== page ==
by Ogi Overman


Soulful country vocalist Lacy Green was an automatic for inclusion in the list of creative class members for this series, but had to be moved up the list because she almost didn’t fit the Triad residency requirement. As of last Saturday, her new address is Nashville, but area fans still claim her.

Lacy, daughter of well respected vocalist/guitarist Johnny Green (Carter Brothers, Last Resort), has had her sights set on a music career since age 13, when she released a five-song demo that showcased her potential. Last October, at age 22, she solidified that potential, releasing a full-length CD produced by Nashville songwriter-performer-producer Ronnie Bowman (Lonesome River Band).

Unlike many starry-eyed aspirants who move to Nashville only to return disillusioned, Lacy has a firm plan of attack and business model in place. Armed with a degree in religious studies and a minor in music from UNC-Chapel Hill, she has a manager and agent and has already turned down a record deal because the terms contained too many clauses and took too much of her publishing rights. Her manager, Jenny Johnson, has lined up a series of established Nashville tunesmiths for her to collaborate with, and her agent, Tony Conway, is helping her put together a band for an eventual tour.

“These first several months will be all about writing,” said Lacy. “I’m not under any illusions about instant stardom. We’ve put together a solid two-year plan for me to establish myself here. Country is a storytellers’ genre, which is one of the reasons I was attracted to it. I feel like my niche will be more toward the soul and bluesy side of country. There’s not a lot of that out there right now, and I hope that will work to my advantage because that’s what I am already predisposed to create.”

THE FACILITATOR: Christina Calabria

The block of Greensboro’s South Elm St. once known as Hamburger Square took a leap forward in October 2010 with the addition of Bin 33 restaurant. And it took a huge step toward becoming a hub of creativity by hiring Christina Calabria as its manager.

Christina immediately set about immersing Bin 33 in the town’s music and arts scene, first by initiating a Thursday night upstairs jazz jam featuring the quintet Upper Lineup.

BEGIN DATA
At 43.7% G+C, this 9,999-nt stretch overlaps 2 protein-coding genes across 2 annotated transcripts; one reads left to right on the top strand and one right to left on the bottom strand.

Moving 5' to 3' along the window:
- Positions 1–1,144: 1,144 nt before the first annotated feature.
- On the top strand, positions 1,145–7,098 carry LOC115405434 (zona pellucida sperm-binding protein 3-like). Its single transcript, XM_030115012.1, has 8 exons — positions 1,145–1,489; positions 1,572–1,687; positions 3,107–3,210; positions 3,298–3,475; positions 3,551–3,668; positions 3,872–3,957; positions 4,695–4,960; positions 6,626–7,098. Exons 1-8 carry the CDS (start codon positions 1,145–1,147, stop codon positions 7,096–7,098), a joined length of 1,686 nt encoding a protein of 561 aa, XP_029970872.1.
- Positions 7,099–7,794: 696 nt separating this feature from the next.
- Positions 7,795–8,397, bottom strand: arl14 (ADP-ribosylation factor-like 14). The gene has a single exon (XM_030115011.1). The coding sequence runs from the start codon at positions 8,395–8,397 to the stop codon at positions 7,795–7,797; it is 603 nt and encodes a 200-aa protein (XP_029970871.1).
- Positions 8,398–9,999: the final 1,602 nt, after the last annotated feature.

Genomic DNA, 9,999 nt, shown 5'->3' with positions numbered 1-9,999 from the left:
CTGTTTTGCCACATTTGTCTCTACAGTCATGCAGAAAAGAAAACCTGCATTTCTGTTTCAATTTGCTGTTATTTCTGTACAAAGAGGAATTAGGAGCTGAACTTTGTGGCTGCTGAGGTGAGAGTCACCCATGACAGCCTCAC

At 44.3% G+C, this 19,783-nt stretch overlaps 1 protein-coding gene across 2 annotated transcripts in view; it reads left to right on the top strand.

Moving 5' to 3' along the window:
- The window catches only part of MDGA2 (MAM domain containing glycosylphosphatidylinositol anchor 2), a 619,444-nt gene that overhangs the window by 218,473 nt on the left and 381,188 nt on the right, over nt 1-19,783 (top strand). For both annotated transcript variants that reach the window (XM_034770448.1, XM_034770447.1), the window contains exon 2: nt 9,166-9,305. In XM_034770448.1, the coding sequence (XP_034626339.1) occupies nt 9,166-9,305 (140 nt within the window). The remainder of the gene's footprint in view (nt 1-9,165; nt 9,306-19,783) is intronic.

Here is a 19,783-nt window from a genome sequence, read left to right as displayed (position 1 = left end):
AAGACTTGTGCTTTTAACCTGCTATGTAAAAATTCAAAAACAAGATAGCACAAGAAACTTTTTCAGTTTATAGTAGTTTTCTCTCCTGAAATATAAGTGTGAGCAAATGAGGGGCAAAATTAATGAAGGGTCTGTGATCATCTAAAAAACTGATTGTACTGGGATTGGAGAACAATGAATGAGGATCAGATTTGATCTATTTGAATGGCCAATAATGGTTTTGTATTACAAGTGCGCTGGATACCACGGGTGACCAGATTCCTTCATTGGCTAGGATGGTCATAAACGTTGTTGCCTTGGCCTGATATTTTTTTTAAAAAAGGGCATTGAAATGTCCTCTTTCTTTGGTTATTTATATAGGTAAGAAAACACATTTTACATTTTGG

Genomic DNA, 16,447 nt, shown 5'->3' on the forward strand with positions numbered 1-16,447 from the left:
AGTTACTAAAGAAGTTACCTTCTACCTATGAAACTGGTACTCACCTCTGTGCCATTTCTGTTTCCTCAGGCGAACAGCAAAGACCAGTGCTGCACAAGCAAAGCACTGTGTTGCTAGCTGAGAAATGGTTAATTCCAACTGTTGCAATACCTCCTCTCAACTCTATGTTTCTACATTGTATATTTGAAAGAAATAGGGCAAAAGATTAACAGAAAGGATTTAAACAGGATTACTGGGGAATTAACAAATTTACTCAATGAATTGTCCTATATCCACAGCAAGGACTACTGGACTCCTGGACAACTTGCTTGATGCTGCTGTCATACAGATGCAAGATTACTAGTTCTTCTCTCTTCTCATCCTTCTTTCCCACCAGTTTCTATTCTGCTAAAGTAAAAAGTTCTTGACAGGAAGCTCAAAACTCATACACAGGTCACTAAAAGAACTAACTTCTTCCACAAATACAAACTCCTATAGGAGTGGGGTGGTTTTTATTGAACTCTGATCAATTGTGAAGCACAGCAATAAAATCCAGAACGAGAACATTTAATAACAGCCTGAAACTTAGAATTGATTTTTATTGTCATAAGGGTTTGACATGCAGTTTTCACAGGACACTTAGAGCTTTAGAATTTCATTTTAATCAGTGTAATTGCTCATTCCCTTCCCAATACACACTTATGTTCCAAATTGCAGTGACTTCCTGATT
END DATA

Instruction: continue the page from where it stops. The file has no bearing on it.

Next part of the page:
“I felt that jazz was an important part of a town’s music scene and it was underrepresented here,” she said. “We immediately tripled our Thursday night sales and it’s been solid ever since.”

She became an active participant in the downtown First Friday celebrations, not only by having a revolving art show by local artists inside but having one set up an easel and paint outside. Frank Russell and Kelly DeSilva are currently showing. She also invites local musicians so inclined to busking to perform for tips outside.

Christina reached out to the RiverRun Film Festival this year by hosting a reception before a film at the Carolina Theatre.

She routinely makes the upstairs available for fundraisers, one of which was for the United Arts Council and featured blues stars Bob Margolin and Melva Houston. Bin 33 also hosts after parties for cast and crew of theater events and the two solstice celebrations.

If her out-of-box creativity were ever in question, she is responsible for a “Valloween” costume party combining Valentine’s Day and Halloween, a New Year’s Eve ball drop in front of the restaurant and a model jumping out of a cake for a birthday party.

Christina, a native of Philadelphia, gravitated south to attend UNCG, where she not only wound up with a triple major in communications, public relations and Spanish but an MBA from the UNCG Bryan School of Business.


As president of the Nussbaum Center for Entrepreneurship, Sam Funchess is obviously one of the monetizers that greases the wheels of the creative machine. But the creative financing plan that he put together to fund the move from its Revolution Mill home to its new digs in the former Carolina Steel building alone qualifies him for inclusion.

To backtrack, the long-vacant, 60,000 square-foot building was donated, but it needed $2.8 million worth of renovations — “I don’t think anything had been painted or replaced in 40 years.” The City of Greensboro anted up $1.2 million, the Golden Leaf Foundation kicked in $200,000, and the Blue Bell Foundation another $6,500. The other half was raised through a new market tax-credit structure whereby the investor gets a tax credit for the entire project value in exchange for some capital that goes into the project as a loan, but after the compliance period the Nussbaum Center is able to buy the loan at a significant discount.

“We put the creative class to work right there,” quipped Sam. A banker by profession, Sam has been at the business incubator for 11 years of its quarter-century existence, the last six years as its president. He can readily recite a list of the center’s accomplishments. “We’ve housed 378 startups, and of those, 80.2 percent have graduated, meaning they’ve continued in business after they moved out. If you look at our history, over 73 percent are still in business or have been acquired.”

Sam noted that there are four criteria for admission at the center: a business plan, general liability insurance, quarterly financial reports and involvement in the community.

“We expect our people to get out and be an active part of the community,” he noted. “That will drive more business than anything else.”